Page last updated at 15:54 GMT, Thursday, 15 May 2008 16:54 UK

Tory donations 'cover up' claim

Hazel Blears
Ms Blears demanded details of "secret Tory backers"

Shadow cabinet ministers have attempted to cover up "potential conflicts of interests" over donations, Communities Secretary Hazel Blears has said.

A Commons standards committee report says shadow housing minister Grant Shapps' office was part-funded by an estate agent and two mortgage brokers.

Shadow health secretary Andrew Lansley's office received a donation from a medical equipment company owner.

The Conservatives said all the MPs named had been "exonerated".

The money received by leading Tories was transferred to run their offices by the party's Central Office.

It was declared to the Electoral Commission but not Parliament's Register of Members' Interests.

Donors listed

In a letter to the Commons Standards Commissioner, Mr Shapps revealed the names of six Conservative donors whose money had been given to run his office.

In the interests of transparency we took the decision some time ago to volunteer all information concerning donations
Conservative Party spokesman

Among them were mortgage brokers Charcol and Edeus Creators and London estate agent Douglas & Gordon.

Mr Lansley said his office had received money donated by Julian Schild, owner of medical equipment company Huntleigh Technology until last year.

Other shadow cabinet members whose offices received money were: shadow chancellor George Osborne; shadow foreign secretary William Hague; shadow schools secretary Michael Gove; shadow business secretary Alan Duncan; shadow culture secretary Jeremy Hunt; shadow transport secretary Theresa Villiers; and shadow cabinet office minister Francis Maude.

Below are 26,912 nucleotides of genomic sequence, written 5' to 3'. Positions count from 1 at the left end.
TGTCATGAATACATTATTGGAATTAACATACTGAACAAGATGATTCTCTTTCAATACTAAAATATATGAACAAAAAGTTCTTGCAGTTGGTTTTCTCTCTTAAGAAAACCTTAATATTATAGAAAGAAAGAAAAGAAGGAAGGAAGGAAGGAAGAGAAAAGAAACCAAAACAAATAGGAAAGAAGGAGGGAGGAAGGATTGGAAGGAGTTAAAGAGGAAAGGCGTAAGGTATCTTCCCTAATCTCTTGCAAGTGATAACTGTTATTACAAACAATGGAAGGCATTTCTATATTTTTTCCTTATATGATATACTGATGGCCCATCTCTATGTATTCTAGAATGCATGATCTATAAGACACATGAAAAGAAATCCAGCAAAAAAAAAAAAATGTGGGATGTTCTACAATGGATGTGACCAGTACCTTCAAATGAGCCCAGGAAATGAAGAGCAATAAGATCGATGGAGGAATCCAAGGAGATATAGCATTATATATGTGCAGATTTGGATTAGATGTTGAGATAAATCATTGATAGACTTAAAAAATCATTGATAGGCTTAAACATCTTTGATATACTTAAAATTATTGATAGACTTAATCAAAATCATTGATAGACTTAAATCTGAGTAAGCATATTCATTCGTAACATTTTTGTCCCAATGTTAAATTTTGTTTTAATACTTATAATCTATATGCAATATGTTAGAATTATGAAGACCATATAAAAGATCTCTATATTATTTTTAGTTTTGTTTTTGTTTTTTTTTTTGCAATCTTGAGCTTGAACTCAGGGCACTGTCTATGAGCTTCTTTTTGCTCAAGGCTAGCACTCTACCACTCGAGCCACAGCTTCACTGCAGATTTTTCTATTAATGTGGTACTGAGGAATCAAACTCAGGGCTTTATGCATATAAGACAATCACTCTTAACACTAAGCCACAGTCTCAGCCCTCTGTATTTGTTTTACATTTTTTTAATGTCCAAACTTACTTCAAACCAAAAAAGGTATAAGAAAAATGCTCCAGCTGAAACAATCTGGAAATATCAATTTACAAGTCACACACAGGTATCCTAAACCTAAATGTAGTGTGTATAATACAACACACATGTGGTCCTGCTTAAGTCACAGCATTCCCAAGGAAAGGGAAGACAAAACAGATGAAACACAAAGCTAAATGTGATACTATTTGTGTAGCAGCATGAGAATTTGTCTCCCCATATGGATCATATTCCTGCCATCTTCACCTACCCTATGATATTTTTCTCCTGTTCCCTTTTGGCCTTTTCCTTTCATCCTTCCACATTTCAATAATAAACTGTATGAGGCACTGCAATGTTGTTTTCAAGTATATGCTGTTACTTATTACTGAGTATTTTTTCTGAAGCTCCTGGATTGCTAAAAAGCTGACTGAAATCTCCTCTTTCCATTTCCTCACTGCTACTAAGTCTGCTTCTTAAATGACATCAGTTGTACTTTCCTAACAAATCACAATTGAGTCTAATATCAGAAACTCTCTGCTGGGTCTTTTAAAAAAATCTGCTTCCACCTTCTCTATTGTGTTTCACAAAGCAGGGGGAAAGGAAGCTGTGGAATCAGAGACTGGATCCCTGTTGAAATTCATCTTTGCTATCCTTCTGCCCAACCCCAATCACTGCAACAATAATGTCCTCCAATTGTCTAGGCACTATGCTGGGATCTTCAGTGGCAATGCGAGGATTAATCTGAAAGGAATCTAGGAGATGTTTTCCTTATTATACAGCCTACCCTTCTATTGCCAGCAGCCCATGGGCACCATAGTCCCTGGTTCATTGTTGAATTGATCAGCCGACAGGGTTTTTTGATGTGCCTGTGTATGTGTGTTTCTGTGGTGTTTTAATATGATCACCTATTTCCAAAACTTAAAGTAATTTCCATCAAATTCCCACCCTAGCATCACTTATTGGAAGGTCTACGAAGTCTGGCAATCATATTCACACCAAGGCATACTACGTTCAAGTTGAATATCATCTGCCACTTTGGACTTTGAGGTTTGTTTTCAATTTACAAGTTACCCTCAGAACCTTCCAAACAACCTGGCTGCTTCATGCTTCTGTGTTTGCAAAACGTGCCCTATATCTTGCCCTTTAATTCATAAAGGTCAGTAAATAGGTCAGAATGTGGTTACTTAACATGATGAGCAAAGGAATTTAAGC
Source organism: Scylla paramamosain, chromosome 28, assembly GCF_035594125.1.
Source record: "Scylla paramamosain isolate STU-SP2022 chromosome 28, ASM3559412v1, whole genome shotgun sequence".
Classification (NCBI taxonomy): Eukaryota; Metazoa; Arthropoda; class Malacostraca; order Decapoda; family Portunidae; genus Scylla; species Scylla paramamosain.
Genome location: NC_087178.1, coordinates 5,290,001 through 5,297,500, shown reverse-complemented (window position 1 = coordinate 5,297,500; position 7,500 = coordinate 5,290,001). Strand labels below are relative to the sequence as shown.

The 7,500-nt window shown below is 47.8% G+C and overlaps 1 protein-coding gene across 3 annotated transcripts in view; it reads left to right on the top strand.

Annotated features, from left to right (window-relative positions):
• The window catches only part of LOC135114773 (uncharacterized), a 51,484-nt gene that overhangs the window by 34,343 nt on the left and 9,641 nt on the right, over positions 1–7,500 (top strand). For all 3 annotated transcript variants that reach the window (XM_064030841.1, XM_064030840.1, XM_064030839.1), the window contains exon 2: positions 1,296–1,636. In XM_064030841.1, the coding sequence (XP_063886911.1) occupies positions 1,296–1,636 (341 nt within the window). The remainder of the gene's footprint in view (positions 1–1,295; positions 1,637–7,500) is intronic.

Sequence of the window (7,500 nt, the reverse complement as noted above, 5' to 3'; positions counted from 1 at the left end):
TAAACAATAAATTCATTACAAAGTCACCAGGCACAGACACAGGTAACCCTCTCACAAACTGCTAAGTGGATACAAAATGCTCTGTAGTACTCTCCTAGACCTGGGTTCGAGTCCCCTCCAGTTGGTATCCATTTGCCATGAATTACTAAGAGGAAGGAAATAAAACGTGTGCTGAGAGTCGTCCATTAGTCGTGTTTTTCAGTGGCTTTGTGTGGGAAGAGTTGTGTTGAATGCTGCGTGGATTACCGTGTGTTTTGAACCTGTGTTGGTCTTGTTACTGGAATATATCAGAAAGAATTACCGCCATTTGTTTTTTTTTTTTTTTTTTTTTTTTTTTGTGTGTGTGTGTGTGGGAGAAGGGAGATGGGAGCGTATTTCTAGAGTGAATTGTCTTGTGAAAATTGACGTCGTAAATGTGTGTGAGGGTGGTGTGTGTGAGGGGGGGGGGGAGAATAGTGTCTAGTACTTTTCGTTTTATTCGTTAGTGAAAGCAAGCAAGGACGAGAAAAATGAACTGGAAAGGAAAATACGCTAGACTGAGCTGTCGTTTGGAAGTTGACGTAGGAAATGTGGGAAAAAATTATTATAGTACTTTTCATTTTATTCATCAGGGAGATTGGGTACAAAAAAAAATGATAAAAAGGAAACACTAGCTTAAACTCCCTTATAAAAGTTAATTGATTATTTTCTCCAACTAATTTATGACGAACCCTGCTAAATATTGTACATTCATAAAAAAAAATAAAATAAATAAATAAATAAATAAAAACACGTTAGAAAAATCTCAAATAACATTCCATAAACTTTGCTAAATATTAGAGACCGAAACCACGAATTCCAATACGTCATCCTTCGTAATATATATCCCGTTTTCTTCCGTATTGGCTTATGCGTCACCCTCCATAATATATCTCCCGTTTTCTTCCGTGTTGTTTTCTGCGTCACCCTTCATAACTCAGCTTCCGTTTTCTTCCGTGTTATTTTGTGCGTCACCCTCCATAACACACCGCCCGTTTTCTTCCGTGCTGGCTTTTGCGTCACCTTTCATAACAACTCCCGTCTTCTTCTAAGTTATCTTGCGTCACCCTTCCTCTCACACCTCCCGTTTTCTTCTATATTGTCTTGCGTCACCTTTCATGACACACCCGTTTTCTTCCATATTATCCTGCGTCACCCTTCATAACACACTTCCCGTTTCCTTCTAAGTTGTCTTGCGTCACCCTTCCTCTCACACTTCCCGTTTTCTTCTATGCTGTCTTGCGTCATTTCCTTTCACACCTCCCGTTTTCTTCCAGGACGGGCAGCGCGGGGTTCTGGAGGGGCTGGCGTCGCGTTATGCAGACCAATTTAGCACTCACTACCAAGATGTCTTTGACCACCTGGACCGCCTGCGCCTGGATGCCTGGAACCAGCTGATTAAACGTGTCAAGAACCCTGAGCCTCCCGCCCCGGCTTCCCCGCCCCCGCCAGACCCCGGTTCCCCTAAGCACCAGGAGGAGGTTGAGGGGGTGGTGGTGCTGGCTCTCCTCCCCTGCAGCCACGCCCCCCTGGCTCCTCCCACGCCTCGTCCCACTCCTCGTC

The details are revealed in a report by the standards select committee, which investigated after a complaint about 487,000 transferred to Mr Osborne's office.

The complaint was upheld but the committee said it "would not be fair or reasonable to criticise him" because of the uncertainty over the application of the rules.

It gave all members of the shadow cabinet four weeks to declare any similar donations.

'Not clear'

Ms Blears said: "Today's report shows that before David Cameron lectures others on transparency he needs to put his own house in order.

"This report shows that by concealing the true source of the funding of their offices, members of the shadow cabinet did not make clear any potential conflicts of interest.

"George Osborne, as the shadow chancellor is particularly vulnerable to charges of conflicts of interests given his role and a number of questions are raised by some of the now revealed donors to other members of the shadow cabinet.

"George Osborne and the rest of the Shadow Cabinet must now publish at once the full details of all the secret Tory backers who have funded their offices, past and present."

She added: "Transparency is not something to simply preach but is something to actually practise."

A Conservative spokesman said: "In the interests of transparency we took the decision some time ago to volunteer all information concerning donations where the donor has expressed a wish with regards to other shadow cabinet members to the inquiry.

"We are pleased that as a result the commissioner has also exonerated all shadow cabinet members involved."

Osborne donation complaint upheld
15 May 08 |  UK Politics
Eighty Tories reported over gifts
16 Jan 08 |  UK Politics
Osborne defends donations actions
14 Jan 08 |  UK Politics
Peter Hain resigns from Cabinet
24 Jan 08 |  UK Politics
Hain 'could face police inquiry'
15 Jan 08 |  UK Politics

The BBC is not responsible for the content of external internet sites

Has China's housing bubble burst?
How the world's oldest clove tree defied an empire
Why Royal Ballet principal Sergei Polunin quit


Sign in

BBC navigation

Copyright © 2019 BBC. The BBC is not responsible for the content of external sites. Read more.

This page is best viewed in an up-to-date web browser with style sheets (CSS) enabled. While you will be able to view the content of this page in your current browser, you will not be able to get the full visual experience. Please consider upgrading your browser software or enabling style sheets (CSS) if you are able to do so.

Americas Africa Europe Middle East South Asia Asia Pacific